Asthma: Breathe Easy
Asthma is the medical term used to describe the narrowing of the airways in the lungs. Symptoms can include wheezing, coughing, chest tightness, and trouble breathing.
- Health writing is often heavily laden with jargon and foreign terms. The Cleveland Clinic has taken steps to alleviate some of this burden by supplying a glossary defining important, frequently appearing asthma terms. Reference it for clarification as you're reading.
- Children and pregnant women are affected differently than the average adult and thus require special resources. In this section we include general asthma resources but also sites with information catering to these two groups.
Depending on which resource you read, there are as few as four types of asthma, or as many as six. The disparity between sources is partly because allergic asthma and cockroach asthma (a type of allergic asthma) are often grouped together. Below you will find that we have outlined all six of the most common types of asthma.
- One of the lesser-known types of asthma is "cockroach asthma." This type is triggered by cockroach allergens and, according to the Environmental Protection Agency, is a significant percentage of asthma cases in many inner-city areas.
- The following sites offer not only introductory information on various types of asthma, but advice on how to cope with having them. WebMD, for instance, explains that exercise-induced asthma doesn't need to prohibit physical activity, and through "safe exercise" practices asthmatics can live normally.
Wheezing, coughing, and having overall difficulty breathing? There are several ways for you or your child to be tested for asthma, and even more ways to be treated.
- The Web sites we recommend here will take you through possible diagnostic tests as well as several types of traditional and alternative means of treatment. In addition to finding out where you can be treated, you will also find reviews of asthma medications and how to use your inhaler, peak flow meter, and other asthma medicines.
- In October 2004, the Asthmatic Schoolchildren's Treatment & Health Management Act was signed into law, which essentially encourages states to require schools to allow children to self-administer their asthma medications.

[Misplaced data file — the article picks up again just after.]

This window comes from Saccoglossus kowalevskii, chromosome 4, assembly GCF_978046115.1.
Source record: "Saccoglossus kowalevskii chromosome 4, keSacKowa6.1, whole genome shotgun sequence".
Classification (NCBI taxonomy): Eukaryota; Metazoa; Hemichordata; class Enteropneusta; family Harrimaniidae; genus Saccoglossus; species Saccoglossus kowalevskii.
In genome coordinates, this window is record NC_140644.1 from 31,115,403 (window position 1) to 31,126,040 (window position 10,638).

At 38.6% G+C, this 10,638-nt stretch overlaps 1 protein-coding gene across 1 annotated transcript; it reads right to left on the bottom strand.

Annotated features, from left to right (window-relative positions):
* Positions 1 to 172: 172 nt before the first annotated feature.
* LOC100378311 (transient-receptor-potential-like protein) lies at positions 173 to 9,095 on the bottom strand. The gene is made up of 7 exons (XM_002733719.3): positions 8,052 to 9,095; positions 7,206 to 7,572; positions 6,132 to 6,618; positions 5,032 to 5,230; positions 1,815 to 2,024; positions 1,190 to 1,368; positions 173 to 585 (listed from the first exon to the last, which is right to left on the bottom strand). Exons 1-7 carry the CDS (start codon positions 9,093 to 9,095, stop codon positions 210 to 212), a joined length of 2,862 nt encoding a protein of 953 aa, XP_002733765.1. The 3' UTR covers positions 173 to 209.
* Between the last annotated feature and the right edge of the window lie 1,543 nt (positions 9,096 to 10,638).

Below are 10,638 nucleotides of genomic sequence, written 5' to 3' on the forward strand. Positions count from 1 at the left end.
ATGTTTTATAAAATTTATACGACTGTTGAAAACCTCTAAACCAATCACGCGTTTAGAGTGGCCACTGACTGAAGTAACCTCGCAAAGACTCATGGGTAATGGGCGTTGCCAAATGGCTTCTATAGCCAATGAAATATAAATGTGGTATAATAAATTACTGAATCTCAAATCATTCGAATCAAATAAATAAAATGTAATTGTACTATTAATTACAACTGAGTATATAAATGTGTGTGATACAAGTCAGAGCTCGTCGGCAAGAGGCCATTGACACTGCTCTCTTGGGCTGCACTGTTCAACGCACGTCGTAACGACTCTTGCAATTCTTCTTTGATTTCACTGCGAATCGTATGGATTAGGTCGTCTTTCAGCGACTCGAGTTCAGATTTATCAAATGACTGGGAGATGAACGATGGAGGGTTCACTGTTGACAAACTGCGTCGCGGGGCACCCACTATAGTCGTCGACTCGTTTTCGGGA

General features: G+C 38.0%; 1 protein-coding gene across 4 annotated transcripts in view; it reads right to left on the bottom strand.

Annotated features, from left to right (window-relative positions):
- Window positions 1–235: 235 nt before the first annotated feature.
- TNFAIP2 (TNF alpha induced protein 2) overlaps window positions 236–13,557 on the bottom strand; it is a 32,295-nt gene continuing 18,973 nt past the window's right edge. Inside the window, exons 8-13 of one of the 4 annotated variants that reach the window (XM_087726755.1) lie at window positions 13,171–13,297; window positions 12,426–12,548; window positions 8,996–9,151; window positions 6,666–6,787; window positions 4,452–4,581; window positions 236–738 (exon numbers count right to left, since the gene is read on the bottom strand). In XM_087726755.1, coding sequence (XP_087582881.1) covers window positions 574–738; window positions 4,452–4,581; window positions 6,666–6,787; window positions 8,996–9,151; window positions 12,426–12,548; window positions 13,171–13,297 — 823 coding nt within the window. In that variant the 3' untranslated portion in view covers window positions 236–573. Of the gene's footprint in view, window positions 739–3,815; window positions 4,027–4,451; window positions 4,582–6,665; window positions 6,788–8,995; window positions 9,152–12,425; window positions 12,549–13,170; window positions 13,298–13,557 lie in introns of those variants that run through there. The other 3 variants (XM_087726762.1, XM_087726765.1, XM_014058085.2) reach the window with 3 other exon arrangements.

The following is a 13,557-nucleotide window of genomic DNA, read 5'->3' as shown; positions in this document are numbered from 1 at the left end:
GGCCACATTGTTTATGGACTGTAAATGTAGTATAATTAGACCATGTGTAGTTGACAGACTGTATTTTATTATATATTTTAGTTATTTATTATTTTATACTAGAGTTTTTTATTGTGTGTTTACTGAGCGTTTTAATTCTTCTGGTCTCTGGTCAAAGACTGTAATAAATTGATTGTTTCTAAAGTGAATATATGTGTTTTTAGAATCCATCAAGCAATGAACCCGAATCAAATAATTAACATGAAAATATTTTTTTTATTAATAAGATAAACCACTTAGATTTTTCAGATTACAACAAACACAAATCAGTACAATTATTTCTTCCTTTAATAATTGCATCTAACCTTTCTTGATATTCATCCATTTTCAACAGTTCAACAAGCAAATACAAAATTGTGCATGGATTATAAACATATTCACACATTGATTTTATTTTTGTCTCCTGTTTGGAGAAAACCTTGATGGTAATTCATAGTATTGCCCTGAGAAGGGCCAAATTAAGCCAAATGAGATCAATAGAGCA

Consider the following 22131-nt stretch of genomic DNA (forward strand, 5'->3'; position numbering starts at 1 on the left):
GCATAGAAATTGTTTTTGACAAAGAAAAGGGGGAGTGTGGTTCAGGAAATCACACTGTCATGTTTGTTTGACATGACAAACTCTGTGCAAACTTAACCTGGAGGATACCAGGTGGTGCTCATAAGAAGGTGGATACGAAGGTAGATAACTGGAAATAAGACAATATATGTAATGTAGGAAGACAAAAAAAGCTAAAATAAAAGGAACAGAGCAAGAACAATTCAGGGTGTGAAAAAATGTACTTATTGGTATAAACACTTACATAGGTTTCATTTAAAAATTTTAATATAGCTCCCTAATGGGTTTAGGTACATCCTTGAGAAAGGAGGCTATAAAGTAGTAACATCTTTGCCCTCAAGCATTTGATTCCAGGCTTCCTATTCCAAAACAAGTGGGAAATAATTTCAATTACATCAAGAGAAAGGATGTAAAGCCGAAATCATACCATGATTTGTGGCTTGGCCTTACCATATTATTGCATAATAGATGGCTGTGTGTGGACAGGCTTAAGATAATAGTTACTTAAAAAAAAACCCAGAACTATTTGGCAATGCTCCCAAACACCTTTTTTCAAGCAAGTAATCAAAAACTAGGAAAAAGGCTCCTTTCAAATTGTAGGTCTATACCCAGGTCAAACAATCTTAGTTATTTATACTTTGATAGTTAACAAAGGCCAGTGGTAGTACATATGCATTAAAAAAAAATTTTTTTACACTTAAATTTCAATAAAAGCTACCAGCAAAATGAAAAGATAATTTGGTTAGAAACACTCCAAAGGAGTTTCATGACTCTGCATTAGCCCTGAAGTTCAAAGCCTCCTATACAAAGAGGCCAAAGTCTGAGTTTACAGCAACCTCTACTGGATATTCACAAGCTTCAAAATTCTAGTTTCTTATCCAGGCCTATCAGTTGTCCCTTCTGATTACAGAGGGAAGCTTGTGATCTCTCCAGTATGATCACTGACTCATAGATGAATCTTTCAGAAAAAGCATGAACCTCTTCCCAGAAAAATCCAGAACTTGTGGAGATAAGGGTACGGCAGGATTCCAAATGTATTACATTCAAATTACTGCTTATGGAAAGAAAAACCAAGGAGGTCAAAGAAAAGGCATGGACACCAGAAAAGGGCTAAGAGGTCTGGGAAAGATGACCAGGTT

- In an effort to help the environment, U.S. health officials are phasing out asthma inhalers that contain ozone-depleting chlorofluorocarbons (CFCs). By the end of 2008, asthma patients will use inhalers powered by hydrofluoroalkanes (HFAs) instead. Read "Asthma Patients Must Switch Inhalers," a findingDulcinea Beyond the Headlines article, to learn more.
If you're interested in joining an organization to learn more about asthma or asthma medication or simply want to meet others who live with asthma or have asthmatic children, there is an organization for you and your family.
- The organizations below are concerned with providing both educational resources and community-based advocacy, along with new approaches to living with asthma.
- Many organizations have programs in place to allow asthmatics, their families, and their caregivers to connect for emotional and educational support. Among our Picks you'll find a few such organizations with particularly valuable support resources.
Curiosity piqued and would like to read more? From academic journals to online blogs, our Picks will provide you with the resources to find the type of information you're looking for in further reading.
- Medical journals are great sources for the latest developments in asthma research. Electronic versions of articles can occasionally be found for free, but generally access requires a pricey subscription. If an overview of the article will suffice, abstracts are almost always free and easily accessible
- Our Picks provide mainstream medical news as well as in-depth medical journals and studies about asthma. If you're interested in more overviews of asthma resources, MedlinePlus is a great resource that covers everything from the basics of asthma education to details of diagnosis and treatment options.